18. The system of claim 17 wherein the circuit for storing an indicator comprises a latch operable to be set to either the first or second states.
19. The system of claim 17 wherein the block of the array in which data is stored comprises a block of the array that is not accessible by a user.
20. The system of claim 15 wherein the reset event occurs in response to the memory receiving power.
21. The system of claim 15 wherein the array of non-volatile memory of the data storage comprises an array of NAND flash memory.
Description
TECHNICAL FIELD

The invention relates generally to non-volatile memory, and more particularly, to disabling access to bad blocks of memory following initialization of the non-volatile memory.

BACKGROUND OF THE INVENTION

Non-volatile memory is memory that can continue to store data after power is no longer provided to the memory. “Flash memory,” called this because data can be erased from multiple memory cells simultaneously, is an example of non-volatile memory. A typical flash memory comprises an array of memory cells having the cells arranged in rows and columns of memory. The array is broken down into blocks of memory cells. Although each of the cells within a block can be electrically programmed to store data individually, data is erased from the cells at the block level.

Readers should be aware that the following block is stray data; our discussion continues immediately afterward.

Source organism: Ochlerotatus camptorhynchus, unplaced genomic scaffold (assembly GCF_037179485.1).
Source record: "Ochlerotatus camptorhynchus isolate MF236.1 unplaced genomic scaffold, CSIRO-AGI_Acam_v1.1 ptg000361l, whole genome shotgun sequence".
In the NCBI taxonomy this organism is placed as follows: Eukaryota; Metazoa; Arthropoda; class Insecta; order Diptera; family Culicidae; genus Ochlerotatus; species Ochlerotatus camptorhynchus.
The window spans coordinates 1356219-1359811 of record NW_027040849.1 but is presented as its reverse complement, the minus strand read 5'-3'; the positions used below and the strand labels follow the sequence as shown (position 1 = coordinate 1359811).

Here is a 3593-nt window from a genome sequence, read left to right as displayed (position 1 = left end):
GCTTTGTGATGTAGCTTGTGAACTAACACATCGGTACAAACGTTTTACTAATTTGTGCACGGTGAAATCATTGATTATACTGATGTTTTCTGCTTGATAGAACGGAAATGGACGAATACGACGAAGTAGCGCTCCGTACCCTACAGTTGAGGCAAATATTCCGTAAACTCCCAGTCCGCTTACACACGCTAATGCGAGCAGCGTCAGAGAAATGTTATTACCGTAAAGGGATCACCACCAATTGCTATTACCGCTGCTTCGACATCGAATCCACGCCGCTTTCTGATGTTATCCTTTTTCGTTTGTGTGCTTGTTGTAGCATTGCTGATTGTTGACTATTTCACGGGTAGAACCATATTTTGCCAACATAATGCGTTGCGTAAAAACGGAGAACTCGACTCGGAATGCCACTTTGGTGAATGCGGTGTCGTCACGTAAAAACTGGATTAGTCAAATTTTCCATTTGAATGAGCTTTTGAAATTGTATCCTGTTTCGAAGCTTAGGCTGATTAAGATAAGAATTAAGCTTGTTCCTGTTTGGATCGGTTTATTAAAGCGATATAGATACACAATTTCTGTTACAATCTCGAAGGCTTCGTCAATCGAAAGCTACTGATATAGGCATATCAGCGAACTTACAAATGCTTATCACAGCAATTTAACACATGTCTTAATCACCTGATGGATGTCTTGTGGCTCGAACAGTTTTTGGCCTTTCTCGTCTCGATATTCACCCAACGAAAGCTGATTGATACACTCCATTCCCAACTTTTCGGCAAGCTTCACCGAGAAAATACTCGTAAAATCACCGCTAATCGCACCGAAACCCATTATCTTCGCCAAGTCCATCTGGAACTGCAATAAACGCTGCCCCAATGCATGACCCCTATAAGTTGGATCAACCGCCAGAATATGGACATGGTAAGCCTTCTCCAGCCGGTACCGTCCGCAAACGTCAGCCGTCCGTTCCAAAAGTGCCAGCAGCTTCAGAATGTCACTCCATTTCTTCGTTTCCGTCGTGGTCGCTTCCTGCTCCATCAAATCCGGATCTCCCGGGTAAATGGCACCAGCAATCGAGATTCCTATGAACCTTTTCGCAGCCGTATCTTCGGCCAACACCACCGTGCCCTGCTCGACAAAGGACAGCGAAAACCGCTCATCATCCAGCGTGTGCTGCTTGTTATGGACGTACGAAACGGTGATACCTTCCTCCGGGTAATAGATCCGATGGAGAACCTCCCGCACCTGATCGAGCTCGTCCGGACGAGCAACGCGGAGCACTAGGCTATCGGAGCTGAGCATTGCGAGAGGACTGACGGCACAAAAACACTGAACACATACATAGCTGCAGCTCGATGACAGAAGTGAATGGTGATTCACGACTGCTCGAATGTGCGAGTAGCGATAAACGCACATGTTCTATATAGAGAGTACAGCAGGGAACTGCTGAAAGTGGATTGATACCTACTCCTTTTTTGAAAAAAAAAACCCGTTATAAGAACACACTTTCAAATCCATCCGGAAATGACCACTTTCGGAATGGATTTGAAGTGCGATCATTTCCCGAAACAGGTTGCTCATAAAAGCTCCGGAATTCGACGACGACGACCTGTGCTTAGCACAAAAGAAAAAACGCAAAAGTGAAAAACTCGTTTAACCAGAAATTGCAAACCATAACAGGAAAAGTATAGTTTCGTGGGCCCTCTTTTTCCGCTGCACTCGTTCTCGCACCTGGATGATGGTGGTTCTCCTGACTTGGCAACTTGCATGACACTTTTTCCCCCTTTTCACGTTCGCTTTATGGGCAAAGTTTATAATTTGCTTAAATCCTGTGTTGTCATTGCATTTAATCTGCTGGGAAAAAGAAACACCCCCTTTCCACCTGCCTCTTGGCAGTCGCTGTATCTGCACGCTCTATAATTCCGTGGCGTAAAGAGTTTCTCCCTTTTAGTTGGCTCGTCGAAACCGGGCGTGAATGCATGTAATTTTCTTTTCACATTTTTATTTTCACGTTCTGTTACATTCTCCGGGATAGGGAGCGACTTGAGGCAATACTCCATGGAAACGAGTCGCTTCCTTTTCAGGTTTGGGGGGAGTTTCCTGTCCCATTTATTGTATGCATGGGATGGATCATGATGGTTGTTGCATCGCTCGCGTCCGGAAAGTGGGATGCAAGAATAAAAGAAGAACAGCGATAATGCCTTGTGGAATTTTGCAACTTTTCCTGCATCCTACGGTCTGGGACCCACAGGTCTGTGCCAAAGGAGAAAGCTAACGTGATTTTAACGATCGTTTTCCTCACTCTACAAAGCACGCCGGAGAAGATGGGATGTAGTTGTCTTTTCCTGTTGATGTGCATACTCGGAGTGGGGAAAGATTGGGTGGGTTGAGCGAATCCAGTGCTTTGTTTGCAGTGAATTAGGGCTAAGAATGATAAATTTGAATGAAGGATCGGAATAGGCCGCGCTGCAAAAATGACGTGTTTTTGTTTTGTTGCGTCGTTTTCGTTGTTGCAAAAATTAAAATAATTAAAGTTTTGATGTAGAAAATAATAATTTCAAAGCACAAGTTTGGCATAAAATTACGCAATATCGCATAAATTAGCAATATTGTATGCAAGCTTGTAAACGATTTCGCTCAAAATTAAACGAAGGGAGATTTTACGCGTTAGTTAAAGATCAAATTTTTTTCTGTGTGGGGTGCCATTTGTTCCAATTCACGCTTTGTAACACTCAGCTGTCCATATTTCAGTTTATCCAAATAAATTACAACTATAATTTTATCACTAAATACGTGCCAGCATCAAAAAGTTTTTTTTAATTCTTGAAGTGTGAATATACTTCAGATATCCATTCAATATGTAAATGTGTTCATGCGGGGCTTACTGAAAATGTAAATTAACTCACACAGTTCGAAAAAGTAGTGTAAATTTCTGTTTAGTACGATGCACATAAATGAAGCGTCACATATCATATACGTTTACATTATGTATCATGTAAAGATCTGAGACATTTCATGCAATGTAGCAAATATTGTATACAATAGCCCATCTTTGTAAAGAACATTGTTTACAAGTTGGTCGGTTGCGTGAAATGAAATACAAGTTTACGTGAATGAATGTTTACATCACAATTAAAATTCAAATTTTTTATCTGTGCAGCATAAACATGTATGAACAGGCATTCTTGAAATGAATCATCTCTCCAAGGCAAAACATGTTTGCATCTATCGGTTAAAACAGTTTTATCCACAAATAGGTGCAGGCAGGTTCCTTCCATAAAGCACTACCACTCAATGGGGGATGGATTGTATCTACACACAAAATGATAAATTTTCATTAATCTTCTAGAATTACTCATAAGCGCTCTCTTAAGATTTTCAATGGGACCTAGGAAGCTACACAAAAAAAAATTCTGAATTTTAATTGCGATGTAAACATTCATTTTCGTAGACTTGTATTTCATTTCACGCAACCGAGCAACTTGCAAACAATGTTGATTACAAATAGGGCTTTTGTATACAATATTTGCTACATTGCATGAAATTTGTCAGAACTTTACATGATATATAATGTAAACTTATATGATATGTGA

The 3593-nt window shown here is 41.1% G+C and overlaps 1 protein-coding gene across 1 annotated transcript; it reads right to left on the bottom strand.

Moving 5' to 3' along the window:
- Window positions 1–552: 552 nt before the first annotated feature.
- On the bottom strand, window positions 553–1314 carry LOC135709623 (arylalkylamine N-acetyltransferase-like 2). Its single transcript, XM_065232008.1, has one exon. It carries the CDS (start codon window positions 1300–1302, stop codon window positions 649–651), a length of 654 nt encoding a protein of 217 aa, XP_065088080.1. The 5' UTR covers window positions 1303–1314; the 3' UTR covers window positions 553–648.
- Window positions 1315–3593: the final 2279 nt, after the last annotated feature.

A common example of flash memory is NAND flash memory. The array of memory cells for NAND flash memory devices are arranged such that a control gate of each memory cell of a row of the array is connected to a word line. However, each memory cell is not directly connected to a column bit line. Instead, the memory cells of the array are arranged together in strings (“NAND strings”), with the memory cells connected together in series, source to drain, between a source line and a column bit line. The NAND strings can have as many as 32 memory cells between the source line and the column bit line.

The memory array for NAND flash memory devices is then accessed by a row decoder activating a row of memory cells by selecting the word line connecting the control gates of the memory cells. In addition, the word lines connected to the control gates of unselected memory cells of each string are driven so that the respective memory cell passes current in a manner that is unrestricted by their stored data values. Current then flows from the source line to the column bit line through each series connected string, restricted only by the selected memory cells of each string. This places the current-encoded data values of the row of selected memory cells on the column bit lines to be sense and amplified before being output as data, as well known.